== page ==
Is there anything more valuable to a worker than permanent job security? Can it be any better for workers when the malady of unemployment is overcome and replaced with a shortage of workers? Would society not cherish the workers, when there is a shortage of them? Do the workers not need for their families a robust education system, athletic facilities, and clubs raising world champions on every field and cheap books that reach every corner, every tiny village? What would an ageing worker want? Is it not a free, quality healthcare system relying on advanced medicine and a retirement system that lets them live without any fear for their future? How important is it for so-called “housewives” that do the hardest labour to have their burden taken away with daycares, collective laundry, and dining halls, as well as a right to retirement that lets them decide on their lives without financial dependence on their husbands?
The 20th century witnessed a state that provided all of these for the working class. It was called the Union of Soviet Socialist Republics. It was the fruit of the working-class revolution of October 1917 and was founded 100 years ago on December 30, 1922. The central executive power of this country was not in the hands of a parliament, but councils, or soviets as it is called in Russian, made up of elected representatives of workers, peasants, and soldiers who were toilers in uniform. It was these councils that nationalized all large-scale means of production and transportation, such as factories, dockyards, mines, railroads, sea trade, networks of large outlets and wholesale traders, and, of course, banks and all financial institutions, took them under state ownership. Once everything was in the state’s hands, it became possible to coordinate production at the same time, or in other words, to do central planning. This led to development at an unprecedented rate and a society that forgot unemployment. Indeed, the slogan that we use in Turkish became a reality: factories, banks to the state, the state to the workers!
Here, we can almost hear some workers telling us “but what is that to us, that was a Russian state”. Assume, for a moment, that this is the case, would it still not be necessary for workers all over the world to learn from the achievements of this state called Union of Soviet Socialist Republics (USSR, for short) for its working class?
But we said “assume”. Because this state was not a Russian state. It was simultaneously the state of other peoples, including Muslims and Turkic peoples. Azerbaijani, Uzbek, Turkmen, Kyrgyz, Tajik, Kazakh, Tatar, Kalmyk and Dagestani peoples as well as the remaining Circassian people (after their mass exile in the 19th century) are among the countless examples. They, too, benefitted from the achievements of the workers’ state, just as well as the Russians and other Christian and Jewish peoples of the country, over the 75 years. Azerbaijani workers had job security, Uzbeks lived without the fear of unemployment, Kazakhs had their kids get free and quality education, Turkmen elders was not suffering in long queues when they got sick.
Does the name of this state have any reference to “Russia”? No! Why not? Do you know of any other state that does not have any reference to a nationality or geography? Take a moment.
Of course not. Why? Because Lenin, as the greatest political leader of the working class in the 20th century, was the leader of this country and he founded it not for a specific nation but for the proletariat of all nations, that is for the international working class!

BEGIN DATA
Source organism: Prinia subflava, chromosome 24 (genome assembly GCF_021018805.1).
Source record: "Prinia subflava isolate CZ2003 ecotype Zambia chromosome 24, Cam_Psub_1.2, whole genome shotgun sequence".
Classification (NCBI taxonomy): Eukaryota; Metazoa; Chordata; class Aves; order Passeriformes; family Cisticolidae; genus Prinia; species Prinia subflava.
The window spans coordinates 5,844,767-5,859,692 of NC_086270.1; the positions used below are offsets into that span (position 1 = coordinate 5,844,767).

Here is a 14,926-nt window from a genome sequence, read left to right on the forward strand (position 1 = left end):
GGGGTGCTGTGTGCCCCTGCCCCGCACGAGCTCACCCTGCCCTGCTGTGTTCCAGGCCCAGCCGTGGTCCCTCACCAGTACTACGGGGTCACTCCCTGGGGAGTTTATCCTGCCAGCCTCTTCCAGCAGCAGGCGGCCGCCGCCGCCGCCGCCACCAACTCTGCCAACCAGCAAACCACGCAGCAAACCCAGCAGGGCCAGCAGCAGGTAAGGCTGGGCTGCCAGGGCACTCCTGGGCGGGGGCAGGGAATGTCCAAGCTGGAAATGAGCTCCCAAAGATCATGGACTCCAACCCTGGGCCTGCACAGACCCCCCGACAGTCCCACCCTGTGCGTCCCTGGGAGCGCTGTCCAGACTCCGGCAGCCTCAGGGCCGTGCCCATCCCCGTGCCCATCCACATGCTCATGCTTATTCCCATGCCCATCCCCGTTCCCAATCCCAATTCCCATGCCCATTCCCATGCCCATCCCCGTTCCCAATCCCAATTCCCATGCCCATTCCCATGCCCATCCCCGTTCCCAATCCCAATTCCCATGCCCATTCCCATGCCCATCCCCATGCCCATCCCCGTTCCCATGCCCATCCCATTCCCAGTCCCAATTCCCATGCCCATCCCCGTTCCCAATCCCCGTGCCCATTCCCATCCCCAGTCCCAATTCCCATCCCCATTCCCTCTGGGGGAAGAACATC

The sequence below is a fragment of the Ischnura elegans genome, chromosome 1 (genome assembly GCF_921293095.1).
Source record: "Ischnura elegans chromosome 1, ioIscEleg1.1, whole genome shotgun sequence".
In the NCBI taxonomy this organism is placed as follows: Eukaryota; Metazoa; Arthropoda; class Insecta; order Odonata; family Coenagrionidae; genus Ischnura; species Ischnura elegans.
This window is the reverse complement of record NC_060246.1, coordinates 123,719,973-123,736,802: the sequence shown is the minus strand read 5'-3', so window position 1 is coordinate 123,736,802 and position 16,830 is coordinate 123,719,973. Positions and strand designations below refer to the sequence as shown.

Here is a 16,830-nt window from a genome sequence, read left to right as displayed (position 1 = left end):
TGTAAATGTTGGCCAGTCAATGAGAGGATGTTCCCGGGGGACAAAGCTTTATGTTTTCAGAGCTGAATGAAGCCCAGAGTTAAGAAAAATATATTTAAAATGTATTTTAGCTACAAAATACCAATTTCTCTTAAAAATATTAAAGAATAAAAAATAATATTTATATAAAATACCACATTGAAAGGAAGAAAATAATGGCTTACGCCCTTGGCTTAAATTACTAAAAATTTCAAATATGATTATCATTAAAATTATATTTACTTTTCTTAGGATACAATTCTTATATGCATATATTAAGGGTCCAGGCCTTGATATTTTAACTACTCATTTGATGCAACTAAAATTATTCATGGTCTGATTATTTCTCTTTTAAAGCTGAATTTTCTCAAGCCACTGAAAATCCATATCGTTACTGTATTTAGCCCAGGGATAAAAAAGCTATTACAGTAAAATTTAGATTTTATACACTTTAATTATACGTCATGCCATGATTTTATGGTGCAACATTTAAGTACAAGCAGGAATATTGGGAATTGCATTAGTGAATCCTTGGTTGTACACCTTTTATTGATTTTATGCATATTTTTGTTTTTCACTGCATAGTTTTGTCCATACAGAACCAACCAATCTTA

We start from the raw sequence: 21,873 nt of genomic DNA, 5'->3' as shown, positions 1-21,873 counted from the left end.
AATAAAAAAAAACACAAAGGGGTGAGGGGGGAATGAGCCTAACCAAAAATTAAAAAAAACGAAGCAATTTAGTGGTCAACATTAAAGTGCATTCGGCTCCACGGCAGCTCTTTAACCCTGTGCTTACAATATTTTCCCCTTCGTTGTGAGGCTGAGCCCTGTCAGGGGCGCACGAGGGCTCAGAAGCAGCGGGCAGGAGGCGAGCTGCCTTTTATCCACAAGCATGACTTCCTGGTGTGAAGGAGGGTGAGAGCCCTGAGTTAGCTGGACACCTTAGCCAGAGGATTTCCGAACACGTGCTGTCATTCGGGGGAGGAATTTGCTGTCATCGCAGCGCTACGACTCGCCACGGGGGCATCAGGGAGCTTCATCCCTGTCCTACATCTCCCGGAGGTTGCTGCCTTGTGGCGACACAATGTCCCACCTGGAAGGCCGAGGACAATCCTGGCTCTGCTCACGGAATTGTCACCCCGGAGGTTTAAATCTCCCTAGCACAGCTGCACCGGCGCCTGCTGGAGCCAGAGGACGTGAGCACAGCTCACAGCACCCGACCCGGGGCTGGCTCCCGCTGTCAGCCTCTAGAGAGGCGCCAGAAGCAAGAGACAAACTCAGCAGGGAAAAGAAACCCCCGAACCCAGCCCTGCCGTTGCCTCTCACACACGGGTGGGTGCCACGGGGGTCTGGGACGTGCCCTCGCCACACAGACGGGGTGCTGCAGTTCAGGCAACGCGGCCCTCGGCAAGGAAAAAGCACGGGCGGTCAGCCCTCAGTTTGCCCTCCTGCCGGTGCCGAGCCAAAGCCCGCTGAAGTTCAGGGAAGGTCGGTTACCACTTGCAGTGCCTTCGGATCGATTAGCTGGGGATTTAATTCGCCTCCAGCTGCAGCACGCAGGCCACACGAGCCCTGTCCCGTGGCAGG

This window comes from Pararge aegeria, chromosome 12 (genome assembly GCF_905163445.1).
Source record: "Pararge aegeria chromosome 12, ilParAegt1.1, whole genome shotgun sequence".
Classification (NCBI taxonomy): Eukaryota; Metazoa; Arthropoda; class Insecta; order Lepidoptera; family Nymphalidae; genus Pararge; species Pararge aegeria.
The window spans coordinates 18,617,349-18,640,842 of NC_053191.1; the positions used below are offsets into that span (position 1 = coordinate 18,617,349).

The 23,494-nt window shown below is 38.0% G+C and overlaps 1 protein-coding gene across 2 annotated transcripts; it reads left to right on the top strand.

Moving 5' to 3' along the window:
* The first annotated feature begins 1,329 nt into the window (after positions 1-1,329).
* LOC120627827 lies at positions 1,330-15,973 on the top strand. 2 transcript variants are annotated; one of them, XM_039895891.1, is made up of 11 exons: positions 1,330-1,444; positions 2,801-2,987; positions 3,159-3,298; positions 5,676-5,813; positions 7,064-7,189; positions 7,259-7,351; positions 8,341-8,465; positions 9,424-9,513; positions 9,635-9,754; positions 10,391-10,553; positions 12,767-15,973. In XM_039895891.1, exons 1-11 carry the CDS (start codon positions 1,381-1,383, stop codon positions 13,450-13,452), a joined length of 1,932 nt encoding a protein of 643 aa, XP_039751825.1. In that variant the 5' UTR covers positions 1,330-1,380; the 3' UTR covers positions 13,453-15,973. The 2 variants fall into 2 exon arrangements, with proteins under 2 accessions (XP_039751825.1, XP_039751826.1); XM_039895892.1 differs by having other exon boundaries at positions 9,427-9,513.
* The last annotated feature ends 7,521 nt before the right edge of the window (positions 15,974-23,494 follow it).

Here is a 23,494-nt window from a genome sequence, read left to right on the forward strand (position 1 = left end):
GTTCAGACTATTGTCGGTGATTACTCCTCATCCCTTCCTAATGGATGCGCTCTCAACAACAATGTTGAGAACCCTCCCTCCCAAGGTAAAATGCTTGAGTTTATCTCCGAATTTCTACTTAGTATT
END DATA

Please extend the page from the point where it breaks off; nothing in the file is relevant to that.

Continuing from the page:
Muslim and Turkic peoples benefited immensely from this state. They quickly modernized their relatively backward economic structures in this way. Due to the policies of Lenin, who very explicitly upheld them as principles, they were able to develop their languages, cultures, education systems, and even the administration of local affairs. They rejoiced together with the successes of the USSR (never forget, it was the USSR that sent the first animal and the first person to space, not the USA!). Working classes do not have to belong to the same nation or religion to unite as one. This is how they secularized their societies in the proletarian sense. In no other Muslim-majority society, even in Turkey which used to boast of its secularity but lost a lot of ground lately, was the principle of secularism internalized in the consciousness of the masses to this degree.
USSR dissolved in 1991 as a result of a series of unfortunate developments. We belong to a political tradition, Revolutionary Marxism, that foresaw the degenerating effects of the bureaucratization of the USSR, and warned that bureaucratization deviated USSR’s movement towards socialism and might even result in the return of capitalism. Our analyses, both before and after the dissolution of the USSR, are out in the open for everyone to see. But we will not prolong this article with this any further. The essential cause of the dissolution was the difficulty of surviving as a socialist country in a world where most of the riches and technology were in the hands of rich capitalist countries.
Yet today, capitalism is leading the world to such misery and catastrophe that socialism is back on the agenda of the working class. The victory of socialism will be possible only with the political independence of the working class from the bourgeoisie. What should follow is a state without any national or geographical reference in its name, a state that will expand, uniting all workers of the world. The working class of Turkey, for its part, should take part in such a federation where everyone will maintain their language, culture, education, and local and regional administration, where all nations will live freely and fraternally. The most beautiful state of the working class is not a relic of the past, it will be the most beautiful state in the future!